Lucky are those possessed by grand passions. Life informed by passionate pursuits holds joy, drive, curiosity, and sacrifice. One’s passions are never silenced, always calling out to ignore the impossible in seeking its fulfillment.
Robert Lee’s passions for fishing, writing, humor, and the English language are in full display in his lovely little novel, Guiding Elliot. Robert lovingly creates an old-school Montana fly-fishing guide who responds to an invitation from a New York City fly-fishing club to share his fishing journal for publication in their newsletter. The problem is that Donnie Phillips, Lee’s protagonist, doesn’t actually keep a journal and has a less-than-commanding knowledge of the English language. Lacking any understanding of big-city fishermen, he assumes they have a total ignorance of western fishing sensibilities and a nefarious interest in uncovering his secret fishing spots. Thus, he amateurishly changes the names of the rivers as he imparts what he views as the tenets of fly-fishing. Through his constant mangling of the English language, his letters include multiple malapropisms which charmingly and inadvertently impart pearls of wisdom that are more about life than fishing.
Guiding Elliot was our DaysAtDunrovin book club’s January book. Lee’s book spoke to me personally on so many levels. I know men just like Donnie: good-hearted, well-intentioned, rather shy, simple in their pleasures, outdoorsmen with rough exteriors who would do anything for you. Heck, in some ways, Donnie could have been my dad.
While verbally upholding the old-fashioned fishermen’s prejudice against women joining their ranks, Donnie finds pleasure in guiding eastern attorney, Beth, when she demonstrates her fishing prowess, and ultimately upturns his entire life by befriending his wife and encouraging her to strike off in new directions. Resisting at first, Donnie eventually embraces the changes that sweep over him like the waters of his favorite rivers.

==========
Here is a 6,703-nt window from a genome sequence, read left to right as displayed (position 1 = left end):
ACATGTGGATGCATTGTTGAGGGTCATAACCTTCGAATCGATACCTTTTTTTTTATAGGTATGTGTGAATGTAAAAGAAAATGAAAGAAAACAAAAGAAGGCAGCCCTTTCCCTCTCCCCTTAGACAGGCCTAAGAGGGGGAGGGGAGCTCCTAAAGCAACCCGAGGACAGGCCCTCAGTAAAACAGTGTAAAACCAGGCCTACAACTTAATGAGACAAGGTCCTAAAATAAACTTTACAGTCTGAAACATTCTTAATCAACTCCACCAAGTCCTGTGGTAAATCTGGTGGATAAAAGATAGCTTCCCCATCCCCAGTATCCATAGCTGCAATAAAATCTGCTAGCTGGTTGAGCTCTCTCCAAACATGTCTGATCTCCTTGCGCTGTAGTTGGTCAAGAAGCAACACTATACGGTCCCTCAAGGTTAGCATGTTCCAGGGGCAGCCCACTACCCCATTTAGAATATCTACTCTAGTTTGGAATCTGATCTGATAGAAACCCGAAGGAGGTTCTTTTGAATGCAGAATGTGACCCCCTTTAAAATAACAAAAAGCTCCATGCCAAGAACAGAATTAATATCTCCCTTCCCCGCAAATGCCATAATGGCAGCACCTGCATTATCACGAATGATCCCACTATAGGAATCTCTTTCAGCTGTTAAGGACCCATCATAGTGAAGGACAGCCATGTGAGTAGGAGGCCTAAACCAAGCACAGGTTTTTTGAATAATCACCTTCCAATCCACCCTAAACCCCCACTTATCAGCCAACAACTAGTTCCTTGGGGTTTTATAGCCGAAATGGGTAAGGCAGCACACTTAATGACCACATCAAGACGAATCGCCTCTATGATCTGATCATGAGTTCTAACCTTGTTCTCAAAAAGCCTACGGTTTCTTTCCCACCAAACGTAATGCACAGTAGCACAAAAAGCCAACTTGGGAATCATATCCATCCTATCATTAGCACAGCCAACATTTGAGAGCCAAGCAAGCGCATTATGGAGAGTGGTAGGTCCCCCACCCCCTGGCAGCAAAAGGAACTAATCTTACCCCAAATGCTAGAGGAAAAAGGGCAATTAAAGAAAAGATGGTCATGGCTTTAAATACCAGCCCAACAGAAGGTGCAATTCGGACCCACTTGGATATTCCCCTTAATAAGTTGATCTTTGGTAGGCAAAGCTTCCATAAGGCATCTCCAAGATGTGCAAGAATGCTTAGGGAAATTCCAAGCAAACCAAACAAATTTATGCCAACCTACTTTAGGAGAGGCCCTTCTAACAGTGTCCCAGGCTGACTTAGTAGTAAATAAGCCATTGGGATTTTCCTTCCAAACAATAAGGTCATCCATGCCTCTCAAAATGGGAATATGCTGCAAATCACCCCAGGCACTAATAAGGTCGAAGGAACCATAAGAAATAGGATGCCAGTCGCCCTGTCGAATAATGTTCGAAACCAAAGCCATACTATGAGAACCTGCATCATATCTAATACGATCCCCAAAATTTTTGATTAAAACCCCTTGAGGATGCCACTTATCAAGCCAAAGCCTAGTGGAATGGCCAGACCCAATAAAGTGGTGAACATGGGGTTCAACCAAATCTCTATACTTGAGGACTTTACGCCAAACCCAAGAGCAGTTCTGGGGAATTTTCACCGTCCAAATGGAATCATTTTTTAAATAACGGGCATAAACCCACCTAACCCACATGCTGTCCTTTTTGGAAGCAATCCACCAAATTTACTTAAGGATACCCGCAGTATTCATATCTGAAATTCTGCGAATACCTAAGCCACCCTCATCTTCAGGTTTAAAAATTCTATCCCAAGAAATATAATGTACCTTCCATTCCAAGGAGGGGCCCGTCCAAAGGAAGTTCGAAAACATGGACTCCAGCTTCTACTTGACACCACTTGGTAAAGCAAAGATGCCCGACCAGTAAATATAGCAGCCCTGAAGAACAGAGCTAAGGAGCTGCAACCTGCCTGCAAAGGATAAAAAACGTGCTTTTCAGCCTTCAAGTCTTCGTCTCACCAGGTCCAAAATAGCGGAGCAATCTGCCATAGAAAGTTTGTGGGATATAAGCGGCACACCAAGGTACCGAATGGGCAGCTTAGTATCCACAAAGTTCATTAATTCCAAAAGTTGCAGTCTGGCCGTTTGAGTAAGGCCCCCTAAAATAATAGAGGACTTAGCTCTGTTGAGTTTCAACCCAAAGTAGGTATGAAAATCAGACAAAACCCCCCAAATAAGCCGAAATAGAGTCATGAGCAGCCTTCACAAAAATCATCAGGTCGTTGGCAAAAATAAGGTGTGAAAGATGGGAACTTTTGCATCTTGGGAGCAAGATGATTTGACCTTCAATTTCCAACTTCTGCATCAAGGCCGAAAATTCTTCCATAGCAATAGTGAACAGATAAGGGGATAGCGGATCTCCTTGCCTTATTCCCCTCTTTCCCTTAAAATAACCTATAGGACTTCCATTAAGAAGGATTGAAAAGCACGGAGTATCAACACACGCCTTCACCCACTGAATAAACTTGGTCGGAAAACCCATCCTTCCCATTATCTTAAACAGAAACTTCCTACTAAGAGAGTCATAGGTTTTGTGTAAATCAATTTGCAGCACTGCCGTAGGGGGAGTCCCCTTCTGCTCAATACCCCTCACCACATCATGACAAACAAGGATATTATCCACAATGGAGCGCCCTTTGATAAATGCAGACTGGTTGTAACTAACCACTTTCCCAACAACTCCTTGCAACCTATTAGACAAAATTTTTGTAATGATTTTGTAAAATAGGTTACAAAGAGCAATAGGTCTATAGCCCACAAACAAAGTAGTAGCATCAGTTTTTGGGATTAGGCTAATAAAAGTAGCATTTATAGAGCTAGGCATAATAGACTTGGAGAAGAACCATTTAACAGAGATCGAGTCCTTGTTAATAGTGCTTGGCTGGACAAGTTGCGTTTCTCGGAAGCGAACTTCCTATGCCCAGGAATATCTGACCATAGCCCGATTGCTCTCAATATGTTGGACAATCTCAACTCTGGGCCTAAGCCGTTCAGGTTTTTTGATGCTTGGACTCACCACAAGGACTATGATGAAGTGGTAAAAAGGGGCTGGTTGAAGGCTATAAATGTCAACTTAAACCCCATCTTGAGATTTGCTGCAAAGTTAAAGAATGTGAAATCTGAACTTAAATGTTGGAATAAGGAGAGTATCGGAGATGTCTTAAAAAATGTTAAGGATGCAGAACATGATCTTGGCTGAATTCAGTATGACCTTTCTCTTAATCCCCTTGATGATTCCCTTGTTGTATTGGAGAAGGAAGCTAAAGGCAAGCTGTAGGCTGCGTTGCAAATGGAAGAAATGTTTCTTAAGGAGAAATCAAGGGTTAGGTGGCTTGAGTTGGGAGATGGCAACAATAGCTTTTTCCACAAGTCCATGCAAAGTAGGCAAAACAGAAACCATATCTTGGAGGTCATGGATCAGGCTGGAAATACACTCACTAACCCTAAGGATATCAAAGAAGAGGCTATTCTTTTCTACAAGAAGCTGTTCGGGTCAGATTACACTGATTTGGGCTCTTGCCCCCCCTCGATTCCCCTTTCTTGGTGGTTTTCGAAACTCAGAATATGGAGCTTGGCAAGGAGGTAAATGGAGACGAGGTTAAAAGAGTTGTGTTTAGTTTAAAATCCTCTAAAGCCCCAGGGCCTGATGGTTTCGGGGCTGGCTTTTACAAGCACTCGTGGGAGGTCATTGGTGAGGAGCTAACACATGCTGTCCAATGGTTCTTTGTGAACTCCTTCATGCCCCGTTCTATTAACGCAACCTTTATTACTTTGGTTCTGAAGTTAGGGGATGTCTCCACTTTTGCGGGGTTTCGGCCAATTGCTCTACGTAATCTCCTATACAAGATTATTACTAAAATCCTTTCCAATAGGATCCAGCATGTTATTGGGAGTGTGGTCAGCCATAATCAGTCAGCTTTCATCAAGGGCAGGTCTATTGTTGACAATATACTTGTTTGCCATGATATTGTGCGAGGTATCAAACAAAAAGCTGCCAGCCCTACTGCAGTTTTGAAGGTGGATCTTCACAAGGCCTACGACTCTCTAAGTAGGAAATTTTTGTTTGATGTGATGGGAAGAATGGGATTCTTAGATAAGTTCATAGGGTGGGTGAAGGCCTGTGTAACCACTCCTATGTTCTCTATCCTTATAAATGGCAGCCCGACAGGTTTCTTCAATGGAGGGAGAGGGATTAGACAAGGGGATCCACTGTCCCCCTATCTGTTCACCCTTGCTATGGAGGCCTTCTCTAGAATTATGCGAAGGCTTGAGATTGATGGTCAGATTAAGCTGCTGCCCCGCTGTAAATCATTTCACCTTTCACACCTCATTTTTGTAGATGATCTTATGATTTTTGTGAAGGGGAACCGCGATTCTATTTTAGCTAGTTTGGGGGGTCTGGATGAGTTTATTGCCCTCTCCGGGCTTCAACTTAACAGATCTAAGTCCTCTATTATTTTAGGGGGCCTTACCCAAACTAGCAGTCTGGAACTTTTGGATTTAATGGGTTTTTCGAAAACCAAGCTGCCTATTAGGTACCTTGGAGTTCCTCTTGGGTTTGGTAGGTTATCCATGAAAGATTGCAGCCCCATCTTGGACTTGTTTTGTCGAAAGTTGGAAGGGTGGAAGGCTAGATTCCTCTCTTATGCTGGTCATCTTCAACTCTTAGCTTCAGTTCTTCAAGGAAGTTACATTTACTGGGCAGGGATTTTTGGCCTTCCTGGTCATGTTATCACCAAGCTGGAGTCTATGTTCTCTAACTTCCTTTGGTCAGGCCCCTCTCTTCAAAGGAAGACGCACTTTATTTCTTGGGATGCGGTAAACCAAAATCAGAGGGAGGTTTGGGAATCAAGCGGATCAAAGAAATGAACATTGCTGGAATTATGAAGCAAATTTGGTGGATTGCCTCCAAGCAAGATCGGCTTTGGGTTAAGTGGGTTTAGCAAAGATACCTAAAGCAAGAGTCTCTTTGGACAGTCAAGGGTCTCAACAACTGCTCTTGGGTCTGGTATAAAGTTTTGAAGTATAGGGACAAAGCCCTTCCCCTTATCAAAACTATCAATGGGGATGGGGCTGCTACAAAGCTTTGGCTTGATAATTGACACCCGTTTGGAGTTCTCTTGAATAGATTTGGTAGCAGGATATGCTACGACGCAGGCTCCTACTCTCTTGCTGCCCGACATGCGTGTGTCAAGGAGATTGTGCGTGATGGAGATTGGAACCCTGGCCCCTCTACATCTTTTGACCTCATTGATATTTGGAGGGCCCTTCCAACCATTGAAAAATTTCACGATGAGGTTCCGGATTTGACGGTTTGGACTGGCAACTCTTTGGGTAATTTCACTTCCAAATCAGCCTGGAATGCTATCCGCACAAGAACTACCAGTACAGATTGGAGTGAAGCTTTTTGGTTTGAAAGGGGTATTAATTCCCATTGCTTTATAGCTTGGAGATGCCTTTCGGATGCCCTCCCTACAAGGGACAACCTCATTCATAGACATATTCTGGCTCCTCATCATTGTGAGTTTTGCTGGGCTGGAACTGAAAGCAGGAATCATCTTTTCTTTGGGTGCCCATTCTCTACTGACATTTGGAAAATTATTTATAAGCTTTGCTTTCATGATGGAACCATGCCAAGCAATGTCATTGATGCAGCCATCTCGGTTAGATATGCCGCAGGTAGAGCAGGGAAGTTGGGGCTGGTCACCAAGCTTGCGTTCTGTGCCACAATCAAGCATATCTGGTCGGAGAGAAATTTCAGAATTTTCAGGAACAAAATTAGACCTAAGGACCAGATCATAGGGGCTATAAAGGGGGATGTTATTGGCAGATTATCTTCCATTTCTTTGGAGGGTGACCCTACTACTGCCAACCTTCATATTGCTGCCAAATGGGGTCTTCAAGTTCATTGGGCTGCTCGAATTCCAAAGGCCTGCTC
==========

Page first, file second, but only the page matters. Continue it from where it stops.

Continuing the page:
Robert beautifully captures the hold that fishing, as a sport and an art, can take on many. It is a way of life. The seasons are defined by fishing opportunities, the hatching of insects along the rivers, and the opening and closing of fishing regulations. Fishing becomes a defining feature of adherents, and Montana is full of people who most readily describe themselves first in those terms. Doctors and lawyers and carpenters who live here, foregoing economic opportunities elsewhere just so they can fish. They are fishermen first; their jobs are necessary to support their fishing habits.
As always, discussing western books with our D@D members from other parts of the country is an eye-opening pleasure. While many of the things we take for granted in Montana are unusual and unknown in other parts of the country, humanity is the same the world over. Fishing, birding, and other outdoor pursuits take different forms in different locations, but the underlying passions are the same, and serve to unite us. The feelings translate and know no boundaries.
Once again, we must thank author Judy Blunt, our D@D Book Club Literary Guide, for arranging to bring Robert Lee out to Dunrovin Ranch to discuss his book with us, respond to D@D members’ questions, and allow us to get to know him. What a pleasure. We are hopeful that Robert will remain connected to Dunrovin in some capacity. We love sharing his passions.
Below is a recording of our discussion of Guiding Elliot with Robert Lee, Judy Blunt, Sterling Miller, and SuzAnne Miller onsite, and Diane Hoffman on the telephone and on the D@D chat to relay questions from viewers.